"The idea is that this drone in a box, Scout, will live in a field for a year or two with little or no intervention by people," Walker says. "In order for drones to really find their place in ag, this is the step that has to happen. They need to be autonomous. It takes way too much time and work for most farmers to be able to get the full value of the data that drones can collect, especially if you have a fairly large operation."

Walker says the autonomous drone offers an answer to one of the most time-consuming aspects of traditional drone data collection – analysis and conversion to a format that can easily be utilized by other machinery.

"When you fly 1,000 acres, you have about 30 gigabytes of data or more," he says. "The time to process that data is a real issue for most producers. With this system, the drone processes the data, stitches it into maps and condenses it into a few megabytes that can be sent over a cellular network, a front-end program or cloud-based software that you can see on your computer or tablet."

Walker says the high-resolution photos from the drone's low-altitude flight offers the ability to see really high details in the fields it photographs. While it is now targeted toward getting the autonomous data collection and transmission down, the future potential to connect to other data-gathering sensors such as soil moisture probes or crop health programs is exciting, he says.

Walker says MKC is looking into the potential for the cooperative to purchase and locate autonomous drones that could fly fields for a number of customers and return data to them. These customers could then share that data with the co-op or other service providers.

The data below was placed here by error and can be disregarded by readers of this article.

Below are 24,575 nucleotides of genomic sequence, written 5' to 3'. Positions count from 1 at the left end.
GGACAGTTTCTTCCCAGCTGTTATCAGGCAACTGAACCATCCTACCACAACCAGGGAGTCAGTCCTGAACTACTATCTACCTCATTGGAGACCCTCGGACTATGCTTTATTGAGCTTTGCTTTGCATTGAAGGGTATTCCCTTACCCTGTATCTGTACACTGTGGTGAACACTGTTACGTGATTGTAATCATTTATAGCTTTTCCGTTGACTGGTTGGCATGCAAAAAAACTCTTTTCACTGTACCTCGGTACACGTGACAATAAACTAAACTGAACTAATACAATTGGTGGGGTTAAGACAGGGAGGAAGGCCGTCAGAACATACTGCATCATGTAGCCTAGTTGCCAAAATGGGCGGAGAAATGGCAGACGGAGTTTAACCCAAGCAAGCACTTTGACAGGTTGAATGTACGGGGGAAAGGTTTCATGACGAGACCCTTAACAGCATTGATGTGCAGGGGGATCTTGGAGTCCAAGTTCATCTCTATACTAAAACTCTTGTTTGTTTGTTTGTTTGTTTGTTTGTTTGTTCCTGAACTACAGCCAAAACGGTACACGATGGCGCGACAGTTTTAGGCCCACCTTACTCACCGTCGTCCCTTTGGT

TESTING UNDERWAY: Vijay Somandepalli, founder of American Robotics, the creator of an autonomous drone system, says that the company conducted tests in Kansas for three weeks in July and August and in Illinois in August. He said they have partnered with Winfield AnswerPlot and Mid-Kansas Cooperative to secure test sites near Wamego, near Hesston and near Clay Center in Kansas. MKC is interested in purchasing the system.

American Robotics founder Vijay Somandepalli is personally supervising the test sites in the Midwest. While the company is based in Massachusetts, he says he knows the customers are in the Midwest and he wants to make sure that the final version of the Scout meets their needs.

An important goal, he says, is to get a waiver from Federal Aviation Administration guidelines that allow the American Robotics drone to fly beyond the line of sight, something that will enable it to cover thousands of acres for multiple clients from a single drone "home base."

The Scout can currently fly for about 30 minutes in average winds.

Vijay says Scout is also able to monitor local weather conditions such as wind, rain and lightning, and make its own decision to safely initiate a mission.

He says one of the many future steps for the autonomous drone program is for it to be able to relate to other remote information gathering devices such as soil moisture probes.

"I'm excited about all the other monitoring technology that we might be able to integrate with," he says. "I think we are on the very outer edge of an exciting new era of technology."